Wednesday Goddamn Book Reviews
John McWhorter is a national treasure. This is a quick book giving a number of interesting explanations of ways language changes over time, as well as ways in which people have lamented its change over time. It’s not a controversial concept among linguists, but it bears repeating to the wide world, and in any case, McWhorter does it so well.
Power to Save the World (Cravens) This is going to be my default “here’s the argument in favor of nuclear power” book for people who are willing to spend some brain power doing their research. The one big flaw is that she underestimated the speed at which renewables would rise. I don’t think this negates any of the arguments she makes, but there are a few sections in the book that won’t age well.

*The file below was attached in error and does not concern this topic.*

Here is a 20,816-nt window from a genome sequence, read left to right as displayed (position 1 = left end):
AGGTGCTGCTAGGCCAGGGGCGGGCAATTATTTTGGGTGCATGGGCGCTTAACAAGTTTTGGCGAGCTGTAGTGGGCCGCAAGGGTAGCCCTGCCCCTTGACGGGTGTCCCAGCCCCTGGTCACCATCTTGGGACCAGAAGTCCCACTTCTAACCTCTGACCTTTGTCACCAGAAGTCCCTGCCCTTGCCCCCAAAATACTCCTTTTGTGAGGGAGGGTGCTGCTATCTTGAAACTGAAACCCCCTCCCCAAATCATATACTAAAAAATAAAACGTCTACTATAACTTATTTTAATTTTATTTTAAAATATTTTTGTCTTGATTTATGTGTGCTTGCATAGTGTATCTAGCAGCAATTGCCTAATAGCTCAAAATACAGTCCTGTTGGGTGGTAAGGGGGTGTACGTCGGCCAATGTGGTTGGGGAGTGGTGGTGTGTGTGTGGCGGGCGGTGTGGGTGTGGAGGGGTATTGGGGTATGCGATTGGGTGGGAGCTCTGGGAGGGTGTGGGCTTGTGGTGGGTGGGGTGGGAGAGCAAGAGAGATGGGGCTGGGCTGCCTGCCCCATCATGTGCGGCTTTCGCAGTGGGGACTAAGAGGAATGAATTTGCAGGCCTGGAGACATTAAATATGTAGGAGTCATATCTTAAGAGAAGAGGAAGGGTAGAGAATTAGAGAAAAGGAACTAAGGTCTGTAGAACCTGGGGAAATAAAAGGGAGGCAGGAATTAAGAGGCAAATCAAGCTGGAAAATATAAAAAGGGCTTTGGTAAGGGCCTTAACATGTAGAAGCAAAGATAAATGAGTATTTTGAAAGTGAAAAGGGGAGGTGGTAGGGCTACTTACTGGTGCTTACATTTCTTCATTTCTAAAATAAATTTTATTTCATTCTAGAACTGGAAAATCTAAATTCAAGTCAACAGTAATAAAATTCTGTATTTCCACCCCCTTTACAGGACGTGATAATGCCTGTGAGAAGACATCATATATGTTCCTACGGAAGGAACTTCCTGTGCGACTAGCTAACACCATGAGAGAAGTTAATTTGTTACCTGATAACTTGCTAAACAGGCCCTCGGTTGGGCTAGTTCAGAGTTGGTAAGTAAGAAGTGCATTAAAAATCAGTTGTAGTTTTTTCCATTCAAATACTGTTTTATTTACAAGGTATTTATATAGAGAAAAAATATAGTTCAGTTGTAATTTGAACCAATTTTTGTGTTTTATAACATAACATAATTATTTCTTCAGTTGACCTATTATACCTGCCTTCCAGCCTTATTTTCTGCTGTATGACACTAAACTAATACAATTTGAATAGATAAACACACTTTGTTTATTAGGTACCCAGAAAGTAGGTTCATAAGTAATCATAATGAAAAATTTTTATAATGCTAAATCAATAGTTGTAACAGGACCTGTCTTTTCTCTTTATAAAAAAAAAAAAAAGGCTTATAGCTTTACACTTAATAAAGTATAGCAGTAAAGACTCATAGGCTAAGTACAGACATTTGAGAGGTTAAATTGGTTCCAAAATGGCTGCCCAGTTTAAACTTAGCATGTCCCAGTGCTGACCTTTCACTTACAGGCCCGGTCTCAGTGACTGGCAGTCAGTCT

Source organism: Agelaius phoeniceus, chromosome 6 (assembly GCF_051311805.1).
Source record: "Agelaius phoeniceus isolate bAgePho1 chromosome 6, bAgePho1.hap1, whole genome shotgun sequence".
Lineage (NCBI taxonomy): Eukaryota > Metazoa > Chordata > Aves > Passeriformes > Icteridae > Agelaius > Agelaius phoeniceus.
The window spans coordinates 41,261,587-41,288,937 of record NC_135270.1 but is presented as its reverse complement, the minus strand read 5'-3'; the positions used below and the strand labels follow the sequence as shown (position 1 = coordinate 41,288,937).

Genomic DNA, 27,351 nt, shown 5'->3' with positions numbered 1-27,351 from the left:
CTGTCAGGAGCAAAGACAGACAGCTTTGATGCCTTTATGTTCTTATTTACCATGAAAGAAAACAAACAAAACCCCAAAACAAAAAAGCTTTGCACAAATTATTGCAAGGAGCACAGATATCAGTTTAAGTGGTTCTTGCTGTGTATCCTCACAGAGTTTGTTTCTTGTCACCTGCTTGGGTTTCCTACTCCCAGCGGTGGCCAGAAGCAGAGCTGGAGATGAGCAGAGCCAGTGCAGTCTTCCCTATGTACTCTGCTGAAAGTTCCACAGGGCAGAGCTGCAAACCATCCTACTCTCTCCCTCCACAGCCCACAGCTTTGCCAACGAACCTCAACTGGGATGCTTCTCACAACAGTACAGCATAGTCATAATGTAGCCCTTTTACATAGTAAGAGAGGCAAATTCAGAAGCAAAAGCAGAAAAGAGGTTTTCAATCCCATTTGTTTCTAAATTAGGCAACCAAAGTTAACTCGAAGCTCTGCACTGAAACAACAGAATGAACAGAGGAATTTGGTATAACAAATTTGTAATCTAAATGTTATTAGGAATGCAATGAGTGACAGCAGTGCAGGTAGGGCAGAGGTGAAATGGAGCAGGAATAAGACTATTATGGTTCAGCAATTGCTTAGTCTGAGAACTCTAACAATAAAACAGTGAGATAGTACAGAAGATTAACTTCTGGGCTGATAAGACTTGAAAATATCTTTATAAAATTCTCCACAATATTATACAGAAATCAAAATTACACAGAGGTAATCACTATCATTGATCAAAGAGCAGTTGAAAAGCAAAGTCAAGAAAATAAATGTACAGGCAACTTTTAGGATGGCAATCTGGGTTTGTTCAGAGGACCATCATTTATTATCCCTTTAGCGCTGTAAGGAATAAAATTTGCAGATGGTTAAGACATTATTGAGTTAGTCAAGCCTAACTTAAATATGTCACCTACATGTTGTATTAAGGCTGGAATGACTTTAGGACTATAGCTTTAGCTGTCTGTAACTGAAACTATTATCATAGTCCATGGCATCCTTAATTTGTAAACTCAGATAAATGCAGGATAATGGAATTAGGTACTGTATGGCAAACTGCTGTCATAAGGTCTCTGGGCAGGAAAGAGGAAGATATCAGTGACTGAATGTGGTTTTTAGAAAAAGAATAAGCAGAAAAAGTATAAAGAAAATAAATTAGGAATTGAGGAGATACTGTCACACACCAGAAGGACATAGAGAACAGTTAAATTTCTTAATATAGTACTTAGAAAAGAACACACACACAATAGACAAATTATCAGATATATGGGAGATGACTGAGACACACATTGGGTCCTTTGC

The Language Hoax (McWhorter) Another great McWhorter book. This is a rejection of the public understanding of the Sapir-Whorf hypothesis, which (in short) states that the structure of a group’s language has a great influence on their way of viewing the world. McWhorter argues that, in fact, the structure of language is more or less random between groups. A delightful bit of curmudgeonly scholarship, more or less saying “linguistics is really interesting without this bullshit thing everyone in pop science seems to believe!”